This is representative of her position in R&B as a subtle yet key artist in the direction of alternative female R&B with her chart-topping debut album “Ctrl.” It is clear in her interview that SZA is in honest disbelief of her accomplishments, and the photo captures this.
Her expression feels lost and while the shoot itself is extravagant, it feels as though she is still struggling to take up the space she created for herself as a major new artist.
Issue 025: Mos Def
Cover photography: Jonathan Mannion
This cover is favorable in all aspects, from the styling and pose to the setting and sense of nostalgia it brings. Brooklyn rapper and producer Mos Def poses with strength and confidence as the cover artist for The Fader’s 25th issue in 2004. But the featured piece he writes is more vulnerable and honest, as he reflects on his upbringing and the reality of being Black in America. In the article he writes “Pain—that’s black in America. I’ll give you some reasons why.
We built the global economy with our sweat, our blood, our bones. We’ve given this country many beautiful things: innovations in science, medicine, technology, art. And they don’t give a fuck about us, for the most part.”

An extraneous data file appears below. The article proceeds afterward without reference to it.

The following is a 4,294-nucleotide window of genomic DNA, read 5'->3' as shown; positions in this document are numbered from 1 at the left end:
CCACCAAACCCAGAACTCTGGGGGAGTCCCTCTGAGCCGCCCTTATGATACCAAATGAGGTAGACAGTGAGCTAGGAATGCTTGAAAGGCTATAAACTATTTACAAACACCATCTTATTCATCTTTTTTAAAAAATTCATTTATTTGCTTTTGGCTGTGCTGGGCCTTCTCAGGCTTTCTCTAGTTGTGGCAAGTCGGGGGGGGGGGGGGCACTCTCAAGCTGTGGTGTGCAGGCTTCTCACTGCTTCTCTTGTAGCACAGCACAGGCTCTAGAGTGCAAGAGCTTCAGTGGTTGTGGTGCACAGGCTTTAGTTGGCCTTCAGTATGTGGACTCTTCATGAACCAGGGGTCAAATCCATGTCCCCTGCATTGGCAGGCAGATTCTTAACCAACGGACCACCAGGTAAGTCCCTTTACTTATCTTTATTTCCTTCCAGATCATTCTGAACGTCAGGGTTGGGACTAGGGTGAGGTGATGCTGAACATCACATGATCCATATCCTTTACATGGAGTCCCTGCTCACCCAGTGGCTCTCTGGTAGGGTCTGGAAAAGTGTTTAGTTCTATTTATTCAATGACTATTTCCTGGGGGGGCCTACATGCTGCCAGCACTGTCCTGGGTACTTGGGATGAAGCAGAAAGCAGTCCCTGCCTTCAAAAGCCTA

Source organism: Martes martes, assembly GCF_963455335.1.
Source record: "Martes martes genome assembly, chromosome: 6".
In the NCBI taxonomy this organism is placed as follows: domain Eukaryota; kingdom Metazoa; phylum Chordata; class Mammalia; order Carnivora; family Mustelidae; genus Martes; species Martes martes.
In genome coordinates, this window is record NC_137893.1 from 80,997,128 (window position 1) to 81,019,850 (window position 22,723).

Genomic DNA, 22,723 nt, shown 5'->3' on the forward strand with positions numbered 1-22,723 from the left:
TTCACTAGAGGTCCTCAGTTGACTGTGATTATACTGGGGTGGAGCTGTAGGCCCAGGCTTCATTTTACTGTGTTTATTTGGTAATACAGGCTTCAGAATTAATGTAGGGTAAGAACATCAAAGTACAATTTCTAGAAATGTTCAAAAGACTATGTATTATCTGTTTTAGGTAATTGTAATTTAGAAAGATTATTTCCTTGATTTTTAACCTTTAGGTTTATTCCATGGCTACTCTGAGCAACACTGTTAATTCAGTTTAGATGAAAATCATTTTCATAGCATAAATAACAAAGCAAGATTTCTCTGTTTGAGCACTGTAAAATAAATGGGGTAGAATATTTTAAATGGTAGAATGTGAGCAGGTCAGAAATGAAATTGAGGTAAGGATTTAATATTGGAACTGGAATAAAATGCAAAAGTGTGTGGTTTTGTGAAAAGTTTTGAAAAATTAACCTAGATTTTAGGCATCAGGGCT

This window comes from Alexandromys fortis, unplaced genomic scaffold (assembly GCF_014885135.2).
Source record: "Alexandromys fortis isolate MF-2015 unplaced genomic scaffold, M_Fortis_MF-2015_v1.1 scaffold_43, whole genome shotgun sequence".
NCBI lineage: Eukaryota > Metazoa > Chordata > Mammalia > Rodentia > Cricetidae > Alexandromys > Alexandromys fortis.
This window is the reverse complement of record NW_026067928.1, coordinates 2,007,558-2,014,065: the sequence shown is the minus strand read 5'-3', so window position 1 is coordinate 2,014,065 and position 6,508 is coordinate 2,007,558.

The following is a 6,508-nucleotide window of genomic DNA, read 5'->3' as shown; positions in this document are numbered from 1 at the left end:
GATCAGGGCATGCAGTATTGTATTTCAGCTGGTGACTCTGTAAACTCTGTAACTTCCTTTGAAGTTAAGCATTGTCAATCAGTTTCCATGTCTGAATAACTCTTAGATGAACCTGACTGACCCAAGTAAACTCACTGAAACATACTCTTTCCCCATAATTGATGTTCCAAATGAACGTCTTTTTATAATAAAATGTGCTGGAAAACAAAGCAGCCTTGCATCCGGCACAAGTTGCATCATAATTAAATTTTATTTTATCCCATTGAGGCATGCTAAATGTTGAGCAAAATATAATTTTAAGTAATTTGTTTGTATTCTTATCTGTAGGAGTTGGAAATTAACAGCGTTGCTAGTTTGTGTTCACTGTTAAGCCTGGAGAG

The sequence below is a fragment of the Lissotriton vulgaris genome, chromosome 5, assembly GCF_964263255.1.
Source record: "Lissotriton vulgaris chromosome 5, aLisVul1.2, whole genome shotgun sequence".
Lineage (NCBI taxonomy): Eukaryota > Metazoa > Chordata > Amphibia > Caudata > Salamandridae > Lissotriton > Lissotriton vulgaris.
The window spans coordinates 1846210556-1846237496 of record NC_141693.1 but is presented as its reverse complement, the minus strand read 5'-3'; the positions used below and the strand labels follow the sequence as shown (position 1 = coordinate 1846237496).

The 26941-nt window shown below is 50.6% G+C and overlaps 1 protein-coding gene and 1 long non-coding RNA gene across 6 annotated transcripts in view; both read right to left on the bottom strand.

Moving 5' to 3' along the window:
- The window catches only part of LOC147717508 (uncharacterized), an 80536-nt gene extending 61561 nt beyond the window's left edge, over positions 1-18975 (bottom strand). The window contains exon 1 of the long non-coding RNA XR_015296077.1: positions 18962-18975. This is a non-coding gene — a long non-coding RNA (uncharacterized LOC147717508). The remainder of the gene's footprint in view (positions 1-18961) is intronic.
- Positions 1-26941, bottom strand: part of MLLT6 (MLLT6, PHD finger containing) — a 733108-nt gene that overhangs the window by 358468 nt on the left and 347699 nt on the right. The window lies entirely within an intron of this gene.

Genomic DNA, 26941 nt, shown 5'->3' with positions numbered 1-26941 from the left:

It is a relevant snapshot into the life of one of hip hop’s pioneers and captures a narrative that is unfortunately still real and relevant today.
Issue 005: Outkast
Cover photography: Jonathan Mannion
The 5th issue of the Fader in 2000 features Andre 3000 and Big Boi, the pair known as Outkast, just after the release of their fourth studio album “Stankonia”. The two pose in front of an American Flag, looking down at us with an expression that relays a factor of “cool” mixed with the general experimental energy that surrounds the group.
The cover story is nothing less than a trip, as they define what there made-up world of “Stankonia” would look like in real life. In the article, Andre 3000 describes it as “a place where the weed is purple and the greens and blues of a stripper’s dress suddenly match the colors of the early morning sky and the pine tops of the Georgia woods.”
Issue 87: Mac Miller
Cover Photography: Todd Cole
This cover is staple memorabilia for Mac Miller fans, particularly for the actual cover, but also for the story behind it and the moment it represents in the life and career of the late artist. This cover was shot after the 2013 release of “Watching Movies With The Sound Off”, a defining piece of work in Miller’s life that was more dark and introspective than anything he had done before.
The photo captures this, giving us a more honest, and partially hidden image of an artist that was once known for being a carefree, open party-animal figure. The image and interview gives a raw look into the reality of his life at that moment and stamps the beginning of the new era of Mac Miller discography that followed from 2014 to his passing in 2018.
While these covers are my personal favorites, there have been over 100 issues of The Fader released since 1999. As artists continue to grow and evolve, it is publications like The Fader that can be depended on to capture artists as the real people they are.
What’s your favorite “The Fader” cover? Let us know on Instagram and Twitter!